Okay, I’ll give you this example. It’s like making a cake just with eggs. It’s not going to come up as a cake. You need lots of ingredients. Definitely start to get a book and read the recipe. Read what ingredients you need in order to make that particular cake that you want to. Same thing with your life. 


Chris Ippolito 25:56 

Yeah. The lifestyle that you’re envisioning for yourself, now that you have an idea of what that looks like, go find books or, I like to use the term, inputs. Because books, podcasts, videos, educational videos, seminars, all those types of things, they’re all good to get inside of you. Then go find the inputs that are going to help you gain more of an understanding of whatever it is that you’re envisioning. 


Do you have a certain book that you would recommend that everybody reads? 


Vitanna Costantino 26:41 

It’s a classic. 


Chris Ippolito 26:42 

Which one? 


Vitanna Costantino 26:44 

Think and Grow Rich by Napoleon Hill. 


Chris Ippolito 26:46 

Yeah, I love that book. I read that book, then I read, let me see if I can spot it on my shelf here real quick, oh, Thinking for a Change. Yeah, Thinking for a Change by John Maxwell, that one was really good. I read those two back to back, then I ended up coming across another one. Charles HaanelThe Master Key System. Have you ever heard of that one?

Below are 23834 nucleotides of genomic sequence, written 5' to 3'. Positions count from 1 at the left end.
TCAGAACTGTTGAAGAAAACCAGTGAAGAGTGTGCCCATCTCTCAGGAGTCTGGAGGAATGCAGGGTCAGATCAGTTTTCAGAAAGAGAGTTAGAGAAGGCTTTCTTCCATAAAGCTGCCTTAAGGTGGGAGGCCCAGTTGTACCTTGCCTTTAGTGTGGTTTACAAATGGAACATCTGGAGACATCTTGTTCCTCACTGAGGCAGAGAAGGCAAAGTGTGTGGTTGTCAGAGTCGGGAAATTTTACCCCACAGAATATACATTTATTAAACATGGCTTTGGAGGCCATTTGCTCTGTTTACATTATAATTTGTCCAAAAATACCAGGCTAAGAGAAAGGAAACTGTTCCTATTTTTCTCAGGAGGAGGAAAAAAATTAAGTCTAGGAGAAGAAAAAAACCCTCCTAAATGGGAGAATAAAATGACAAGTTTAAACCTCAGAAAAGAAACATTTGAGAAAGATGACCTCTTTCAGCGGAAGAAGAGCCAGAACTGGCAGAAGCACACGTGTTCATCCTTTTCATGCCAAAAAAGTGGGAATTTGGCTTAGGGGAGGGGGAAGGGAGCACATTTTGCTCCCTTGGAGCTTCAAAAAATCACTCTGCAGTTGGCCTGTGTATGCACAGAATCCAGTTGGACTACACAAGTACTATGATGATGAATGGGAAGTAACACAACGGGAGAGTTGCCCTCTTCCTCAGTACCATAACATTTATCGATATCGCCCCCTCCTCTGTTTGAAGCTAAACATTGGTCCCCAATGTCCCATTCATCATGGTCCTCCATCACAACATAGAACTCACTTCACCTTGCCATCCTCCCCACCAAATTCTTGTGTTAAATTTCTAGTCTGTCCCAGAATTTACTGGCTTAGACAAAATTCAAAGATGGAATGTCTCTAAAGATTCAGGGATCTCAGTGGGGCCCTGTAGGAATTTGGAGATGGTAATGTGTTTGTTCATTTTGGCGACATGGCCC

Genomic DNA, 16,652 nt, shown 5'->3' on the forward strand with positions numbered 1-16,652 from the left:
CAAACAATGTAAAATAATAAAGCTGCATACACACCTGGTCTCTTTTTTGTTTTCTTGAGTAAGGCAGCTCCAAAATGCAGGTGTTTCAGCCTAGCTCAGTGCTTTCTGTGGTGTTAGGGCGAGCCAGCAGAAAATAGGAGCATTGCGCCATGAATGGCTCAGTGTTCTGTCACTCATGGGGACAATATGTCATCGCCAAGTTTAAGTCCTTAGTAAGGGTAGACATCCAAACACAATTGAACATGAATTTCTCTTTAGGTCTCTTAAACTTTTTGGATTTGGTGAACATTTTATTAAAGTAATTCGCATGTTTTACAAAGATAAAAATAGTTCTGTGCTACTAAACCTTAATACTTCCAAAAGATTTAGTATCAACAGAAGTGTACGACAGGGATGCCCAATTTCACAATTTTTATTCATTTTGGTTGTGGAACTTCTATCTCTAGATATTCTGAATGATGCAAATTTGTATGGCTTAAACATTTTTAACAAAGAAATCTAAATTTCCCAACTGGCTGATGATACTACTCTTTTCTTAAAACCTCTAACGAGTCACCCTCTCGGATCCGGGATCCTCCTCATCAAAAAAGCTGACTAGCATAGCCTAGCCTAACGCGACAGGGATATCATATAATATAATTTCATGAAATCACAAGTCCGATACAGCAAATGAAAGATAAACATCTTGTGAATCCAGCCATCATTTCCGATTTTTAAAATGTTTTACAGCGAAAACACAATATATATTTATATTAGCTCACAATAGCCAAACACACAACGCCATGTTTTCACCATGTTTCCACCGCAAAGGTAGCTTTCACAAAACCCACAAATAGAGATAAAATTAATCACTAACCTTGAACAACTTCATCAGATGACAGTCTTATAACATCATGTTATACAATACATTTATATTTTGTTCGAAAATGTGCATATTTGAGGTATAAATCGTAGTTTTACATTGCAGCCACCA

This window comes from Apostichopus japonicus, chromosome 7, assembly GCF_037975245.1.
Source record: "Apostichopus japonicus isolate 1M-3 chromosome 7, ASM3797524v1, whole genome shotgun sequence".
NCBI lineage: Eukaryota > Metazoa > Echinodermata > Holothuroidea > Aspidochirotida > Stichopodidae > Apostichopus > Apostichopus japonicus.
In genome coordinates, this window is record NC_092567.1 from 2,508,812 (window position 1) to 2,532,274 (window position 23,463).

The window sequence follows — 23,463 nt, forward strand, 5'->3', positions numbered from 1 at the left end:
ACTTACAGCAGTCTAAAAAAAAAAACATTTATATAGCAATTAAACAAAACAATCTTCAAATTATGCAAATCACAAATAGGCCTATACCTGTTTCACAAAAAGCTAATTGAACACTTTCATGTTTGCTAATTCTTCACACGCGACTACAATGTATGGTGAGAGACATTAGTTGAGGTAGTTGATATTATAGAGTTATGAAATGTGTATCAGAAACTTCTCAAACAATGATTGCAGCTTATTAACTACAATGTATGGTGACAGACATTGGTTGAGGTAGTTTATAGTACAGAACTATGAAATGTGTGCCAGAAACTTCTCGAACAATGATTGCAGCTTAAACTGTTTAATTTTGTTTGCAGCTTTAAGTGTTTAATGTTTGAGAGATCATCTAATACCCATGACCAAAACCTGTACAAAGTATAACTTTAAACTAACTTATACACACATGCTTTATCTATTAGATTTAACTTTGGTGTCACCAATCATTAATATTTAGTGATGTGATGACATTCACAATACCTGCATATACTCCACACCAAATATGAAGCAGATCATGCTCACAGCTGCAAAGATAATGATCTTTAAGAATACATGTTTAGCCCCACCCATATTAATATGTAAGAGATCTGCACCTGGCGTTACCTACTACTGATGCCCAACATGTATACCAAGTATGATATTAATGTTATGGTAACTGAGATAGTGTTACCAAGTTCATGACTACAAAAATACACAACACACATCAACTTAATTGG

Vitanna Costantino 27:18 

No, actually. 


Chris Ippolito 27:19 

Very similar concept in just what you were talking about, about the power of thinking, vibration, being in harmony, having your inner world and your outer world being in harmony. It was really interesting because these are three very different authors from three different walks of life and they’re all talking about the exact same thing in just slightly different wording. I know Bob Proctor teaches fairly similar. It really shifted my mindset that there’s a lot of power in thinking and making things come to fruition. 


I know there are some people that they think of that as far as, what’s the word? The book was The Secret, the move “The Secret.” The law of attraction, there it is. A lot of people, when they hear “the law of attraction,” they scoff at it because they go, “Oh, well, if I think I’m going to get a Lamborghini, I’m going to get a Lamborghini.” 


Vitanna Costantino 28:28 

A big misunderstanding. 


Chris Ippolito 28:30 

Yeah, that’s not the concept. The concept, really it’s about focus. The law of attraction is that you’re thinking and focusing on something, an outcome, a desired lifestyle, so much, but then you start taking actions that just ultimately get you to that goal in time. 


I don’t even remember where I was going with this, I apologize. 


Vitanna Costantino 28:56 

Oh, that’s all right. No, no. Another great book is Psycho-Cybernetics. It’s quite famous, as well. It talks about the self-image. Oh, that’s beautiful. 


Chris Ippolito 29:07 

What’s that one called? “Psycho”? 


Vitanna Costantino 29:08 



Chris Ippolito 29:10 



Vitanna Costantino 29:11